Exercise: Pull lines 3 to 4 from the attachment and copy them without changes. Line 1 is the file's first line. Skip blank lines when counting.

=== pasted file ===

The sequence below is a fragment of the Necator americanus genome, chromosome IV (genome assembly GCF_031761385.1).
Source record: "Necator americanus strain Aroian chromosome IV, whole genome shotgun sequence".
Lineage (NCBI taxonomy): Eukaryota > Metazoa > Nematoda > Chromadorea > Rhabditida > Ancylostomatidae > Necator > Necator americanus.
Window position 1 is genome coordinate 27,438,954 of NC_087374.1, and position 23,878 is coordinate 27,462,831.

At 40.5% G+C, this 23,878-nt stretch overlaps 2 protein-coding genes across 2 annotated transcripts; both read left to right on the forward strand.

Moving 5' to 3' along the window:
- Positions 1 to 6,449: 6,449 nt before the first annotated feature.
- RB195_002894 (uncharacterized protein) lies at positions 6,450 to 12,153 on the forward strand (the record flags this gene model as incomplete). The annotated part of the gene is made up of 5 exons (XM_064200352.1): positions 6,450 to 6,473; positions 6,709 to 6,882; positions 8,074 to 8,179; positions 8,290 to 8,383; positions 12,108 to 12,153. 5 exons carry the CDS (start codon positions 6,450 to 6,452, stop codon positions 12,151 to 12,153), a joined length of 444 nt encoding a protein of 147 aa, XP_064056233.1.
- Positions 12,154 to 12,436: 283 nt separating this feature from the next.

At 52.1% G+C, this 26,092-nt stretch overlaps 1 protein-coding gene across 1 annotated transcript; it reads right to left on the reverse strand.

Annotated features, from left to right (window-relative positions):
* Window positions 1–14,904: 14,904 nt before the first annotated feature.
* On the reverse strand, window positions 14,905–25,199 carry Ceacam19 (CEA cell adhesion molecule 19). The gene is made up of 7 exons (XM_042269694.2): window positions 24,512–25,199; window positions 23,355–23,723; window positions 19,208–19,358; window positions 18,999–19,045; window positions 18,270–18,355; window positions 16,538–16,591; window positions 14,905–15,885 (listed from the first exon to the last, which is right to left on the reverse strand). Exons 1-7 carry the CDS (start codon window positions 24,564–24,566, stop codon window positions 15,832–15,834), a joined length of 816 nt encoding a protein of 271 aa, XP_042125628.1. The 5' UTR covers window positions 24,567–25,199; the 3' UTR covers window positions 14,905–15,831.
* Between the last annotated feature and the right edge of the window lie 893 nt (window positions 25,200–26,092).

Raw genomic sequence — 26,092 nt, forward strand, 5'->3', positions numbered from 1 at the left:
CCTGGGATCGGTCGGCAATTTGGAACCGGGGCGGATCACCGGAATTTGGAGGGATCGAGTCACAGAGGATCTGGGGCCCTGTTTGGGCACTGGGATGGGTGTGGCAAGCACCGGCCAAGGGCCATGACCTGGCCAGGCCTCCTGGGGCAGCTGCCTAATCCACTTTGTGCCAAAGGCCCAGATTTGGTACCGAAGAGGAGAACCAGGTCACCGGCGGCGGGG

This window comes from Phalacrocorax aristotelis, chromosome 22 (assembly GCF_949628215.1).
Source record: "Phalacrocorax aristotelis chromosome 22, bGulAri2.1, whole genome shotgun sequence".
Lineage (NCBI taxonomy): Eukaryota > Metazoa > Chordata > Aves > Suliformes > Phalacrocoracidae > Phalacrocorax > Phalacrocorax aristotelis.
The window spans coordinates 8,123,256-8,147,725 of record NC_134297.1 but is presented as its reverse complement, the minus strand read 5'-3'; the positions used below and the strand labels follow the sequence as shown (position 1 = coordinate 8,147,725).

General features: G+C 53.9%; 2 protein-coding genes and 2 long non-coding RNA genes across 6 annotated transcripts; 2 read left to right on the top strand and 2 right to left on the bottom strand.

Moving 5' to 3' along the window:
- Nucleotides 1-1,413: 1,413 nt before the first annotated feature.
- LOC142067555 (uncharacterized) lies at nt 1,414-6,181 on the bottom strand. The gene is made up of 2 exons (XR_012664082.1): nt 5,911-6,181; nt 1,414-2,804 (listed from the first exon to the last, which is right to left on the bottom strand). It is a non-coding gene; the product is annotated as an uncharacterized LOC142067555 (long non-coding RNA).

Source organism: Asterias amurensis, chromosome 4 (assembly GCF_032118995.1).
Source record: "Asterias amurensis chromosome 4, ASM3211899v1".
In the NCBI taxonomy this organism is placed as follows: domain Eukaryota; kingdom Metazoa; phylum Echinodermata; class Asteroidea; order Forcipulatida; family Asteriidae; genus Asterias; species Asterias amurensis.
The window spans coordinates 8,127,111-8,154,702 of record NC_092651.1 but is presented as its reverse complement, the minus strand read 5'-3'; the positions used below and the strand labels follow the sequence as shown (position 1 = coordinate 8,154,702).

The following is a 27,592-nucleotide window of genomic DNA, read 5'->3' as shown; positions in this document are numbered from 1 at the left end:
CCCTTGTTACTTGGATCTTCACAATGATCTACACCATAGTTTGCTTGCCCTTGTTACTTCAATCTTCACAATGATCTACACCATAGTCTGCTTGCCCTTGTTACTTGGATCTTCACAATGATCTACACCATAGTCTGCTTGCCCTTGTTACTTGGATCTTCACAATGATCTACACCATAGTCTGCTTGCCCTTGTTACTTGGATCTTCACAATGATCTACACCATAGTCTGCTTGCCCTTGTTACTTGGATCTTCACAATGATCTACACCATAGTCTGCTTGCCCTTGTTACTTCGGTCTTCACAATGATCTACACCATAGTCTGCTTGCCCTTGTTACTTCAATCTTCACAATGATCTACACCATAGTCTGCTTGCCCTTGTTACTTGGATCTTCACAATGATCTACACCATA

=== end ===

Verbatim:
Lineage (NCBI taxonomy): Eukaryota > Metazoa > Nematoda > Chromadorea > Rhabditida > Ancylostomatidae > Necator > Necator americanus.
Window position 1 is genome coordinate 27,438,954 of NC_087374.1, and position 23,878 is coordinate 27,462,831.